Not too far northwest of there we went through two more border crossings to get into Bosnia: 1) out of Croatia and 2) into Bosnia. Crazy. As reported, the highway to Mostar was very nice, with a crumbling castle or two perched atop the hills along the way.
 Miraculously, we only made one wrong turn (due to roadwork), and we quickly got back on track.

The drive was much easier than our previous Bosnia experience driving to Sarajevo. I can see now why most tour companies go to Sarajevo via Mostar. However, while the road was much better and much more direct, it wasn't nearly as exciting as our drive into Sarajevo from the north. 

Thursday, December 5, 2013


While the walk along the undulating city walls and the pilgrimage through Old Town's churches certainly dominated our visit to Croatia, there were quite a few other odds and ends that we enjoyed along the way. The first thing that caught my eye as we entered the city walls was a citrus tree that looked strangely familiar, although it was taller and had a lot more trunk than its cousins in my yard:
Note that all the fruit from the lower branches has been picked, but there are still oranges to be had for someone who is willing to lean really really really far over the wall to pick them from above.
The Croatian flag's patchwork center is very unique, and we have to admire their choice of colors:
I adore this statue of Marin Drzic (1508-1567), considered Croatia's finest Renaissance poet, playwright, and prose writer. He seems so pensive, doesn't he?

Wednesday, December 4, 2013


The main street of Dubrovnik is known as either the Stradun or Placa, depending on whom you ask. It basically bisects the city, and lends itself to a leisurely stroll. Stores and restaurants entice both weary wall-walkers like ourselves and freshly-landed cruisers to stop in for a minute to rest, but more importantly to shop.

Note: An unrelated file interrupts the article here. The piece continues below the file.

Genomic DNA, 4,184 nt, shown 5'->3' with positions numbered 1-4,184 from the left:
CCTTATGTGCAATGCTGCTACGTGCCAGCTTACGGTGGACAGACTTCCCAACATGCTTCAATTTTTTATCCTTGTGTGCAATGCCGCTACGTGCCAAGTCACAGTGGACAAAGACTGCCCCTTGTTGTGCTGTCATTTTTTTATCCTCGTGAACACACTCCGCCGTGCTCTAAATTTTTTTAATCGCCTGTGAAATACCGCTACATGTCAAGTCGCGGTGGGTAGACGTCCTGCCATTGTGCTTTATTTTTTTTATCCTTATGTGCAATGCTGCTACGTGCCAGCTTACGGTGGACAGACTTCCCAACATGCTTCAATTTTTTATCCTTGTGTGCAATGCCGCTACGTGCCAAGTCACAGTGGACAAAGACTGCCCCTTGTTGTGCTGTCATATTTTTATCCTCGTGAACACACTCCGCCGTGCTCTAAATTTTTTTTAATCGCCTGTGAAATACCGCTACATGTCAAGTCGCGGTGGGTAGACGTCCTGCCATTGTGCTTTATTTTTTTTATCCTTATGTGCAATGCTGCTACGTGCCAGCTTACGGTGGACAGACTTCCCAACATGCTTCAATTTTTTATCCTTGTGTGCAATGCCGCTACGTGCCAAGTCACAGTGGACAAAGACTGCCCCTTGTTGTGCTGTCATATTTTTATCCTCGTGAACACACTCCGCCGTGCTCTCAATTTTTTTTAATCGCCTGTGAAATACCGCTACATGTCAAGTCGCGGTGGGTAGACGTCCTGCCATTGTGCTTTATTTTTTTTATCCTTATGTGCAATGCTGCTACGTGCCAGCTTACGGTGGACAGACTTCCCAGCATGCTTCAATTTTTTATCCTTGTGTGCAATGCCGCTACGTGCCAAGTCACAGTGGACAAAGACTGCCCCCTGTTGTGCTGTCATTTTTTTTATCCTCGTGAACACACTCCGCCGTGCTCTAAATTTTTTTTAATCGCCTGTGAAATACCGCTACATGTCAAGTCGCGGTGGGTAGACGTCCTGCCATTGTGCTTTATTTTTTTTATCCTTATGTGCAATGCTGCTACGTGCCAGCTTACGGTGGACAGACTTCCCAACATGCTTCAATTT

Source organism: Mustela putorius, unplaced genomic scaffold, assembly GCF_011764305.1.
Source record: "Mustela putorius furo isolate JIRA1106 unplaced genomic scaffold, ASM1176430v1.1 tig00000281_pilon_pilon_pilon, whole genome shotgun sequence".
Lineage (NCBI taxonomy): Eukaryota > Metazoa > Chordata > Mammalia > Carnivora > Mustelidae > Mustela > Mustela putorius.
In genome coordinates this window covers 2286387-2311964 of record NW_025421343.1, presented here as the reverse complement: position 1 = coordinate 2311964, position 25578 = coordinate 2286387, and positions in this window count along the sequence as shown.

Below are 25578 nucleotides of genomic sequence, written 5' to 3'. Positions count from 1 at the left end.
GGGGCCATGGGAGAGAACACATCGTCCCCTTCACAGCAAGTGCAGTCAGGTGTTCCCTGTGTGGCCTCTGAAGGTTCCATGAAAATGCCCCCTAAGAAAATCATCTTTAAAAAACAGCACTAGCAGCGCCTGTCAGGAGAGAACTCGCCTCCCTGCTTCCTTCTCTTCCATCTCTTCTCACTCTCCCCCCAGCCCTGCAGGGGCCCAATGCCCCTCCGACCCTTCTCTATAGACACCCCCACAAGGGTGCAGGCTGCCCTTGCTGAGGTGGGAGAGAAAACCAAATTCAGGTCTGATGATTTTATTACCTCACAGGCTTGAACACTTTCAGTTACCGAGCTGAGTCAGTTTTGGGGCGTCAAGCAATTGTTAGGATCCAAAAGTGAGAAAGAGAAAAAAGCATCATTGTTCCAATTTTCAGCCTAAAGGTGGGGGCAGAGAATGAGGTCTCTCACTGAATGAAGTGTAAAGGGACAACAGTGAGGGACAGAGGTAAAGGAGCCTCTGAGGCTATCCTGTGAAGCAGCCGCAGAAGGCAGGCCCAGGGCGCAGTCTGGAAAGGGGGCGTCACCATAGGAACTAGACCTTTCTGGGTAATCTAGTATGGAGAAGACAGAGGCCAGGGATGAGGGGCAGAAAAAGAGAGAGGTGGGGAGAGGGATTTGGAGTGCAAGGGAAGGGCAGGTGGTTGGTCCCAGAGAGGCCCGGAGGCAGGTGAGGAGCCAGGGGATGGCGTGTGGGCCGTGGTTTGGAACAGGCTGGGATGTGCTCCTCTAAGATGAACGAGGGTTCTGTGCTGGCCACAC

A close-up of the bell tower that can be seen in the distance in the picture above. This area reminded me a lot of St. Mark's Square in Venice:

Monday, November 25, 2013


After our morning hike up to the Kotor Fortress, we set out for our next destination: Dubrovnik, Croatia. On the map it looked pretty straightforward--just hang tight to the coastline. Our research told us it should take us about 1 hour and 35 minutes.  Ha. Try three or four hours.
Good thing I still had some morning Happy Pills given to me in the States by my friend Kathy as travel nourishment. She knows me well. I was proud of myself for having stretched out the bag this long.
At first, it seemed that things were going our way. At some point, a miracle occurred.  After not having had GPS for nine days (and through Bosnia, Serbia, Macedonia, Albania, and Kotor), maps and directions suddenly appeared on our device near the Croatian border.

But alas, we would have done better on this stretch on our own. The GPS led us astray. Bob and I differ on how badly we were lost, but I had the printed map unfolded on my lap, and we were not on any roads marked on the map. After asking directions from non-English-speaking Croats two or three times and doing our best to understand their energetic pointing, waving, and shouting, we finally found our way to charted roads.